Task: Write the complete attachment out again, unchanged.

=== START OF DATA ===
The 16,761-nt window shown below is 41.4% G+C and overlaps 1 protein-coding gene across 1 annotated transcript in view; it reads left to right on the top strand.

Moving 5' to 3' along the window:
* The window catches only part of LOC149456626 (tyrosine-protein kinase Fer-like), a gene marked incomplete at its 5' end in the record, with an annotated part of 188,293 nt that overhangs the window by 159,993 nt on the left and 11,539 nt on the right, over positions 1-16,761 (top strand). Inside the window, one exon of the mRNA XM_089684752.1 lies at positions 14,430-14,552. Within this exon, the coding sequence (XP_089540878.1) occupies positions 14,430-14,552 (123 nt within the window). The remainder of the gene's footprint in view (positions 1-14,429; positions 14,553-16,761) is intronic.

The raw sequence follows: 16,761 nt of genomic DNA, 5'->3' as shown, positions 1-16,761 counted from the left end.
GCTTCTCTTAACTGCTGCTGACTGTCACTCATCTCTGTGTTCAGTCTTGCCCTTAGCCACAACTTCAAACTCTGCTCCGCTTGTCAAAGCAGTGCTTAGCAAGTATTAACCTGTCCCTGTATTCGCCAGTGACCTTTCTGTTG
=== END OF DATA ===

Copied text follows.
The 16,761-nt window shown below is 41.4% G+C and overlaps 1 protein-coding gene across 1 annotated transcript in view; it reads left to right on the top strand.

Moving 5' to 3' along the window:
* The window catches only part of LOC149456626 (tyrosine-protein kinase Fer-like), a gene marked incomplete at its 5' end in the record, with an annotated part of 188,293 nt that overhangs the window by 159,993 nt on the left and 11,539 nt on the right, over positions 1-16,761 (top strand). Inside the window, one exon of the mRNA XM_089684752.1 lies at positions 14,430-14,552. Within this exon, the coding sequence (XP_089540878.1) occupies positions 14,430-14,552 (123 nt within the window). The remainder of the gene's footprint in view (positions 1-14,429; positions 14,553-16,761) is intronic.

The raw sequence follows: 16,761 nt of genomic DNA, 5'->3' as shown, positions 1-16,761 counted from the left end.
GCTTCTCTTAACTGCTGCTGACTGTCACTCATCTCTGTGTTCAGTCTTGCCCTTAGCCACAACTTCAAACTCTGCTCCGCTTGTCAAAGCAGTGCTTAGCAAGTATTAACCTGTCCCTGTATTCGCCAGTGACCTTTCTGTTG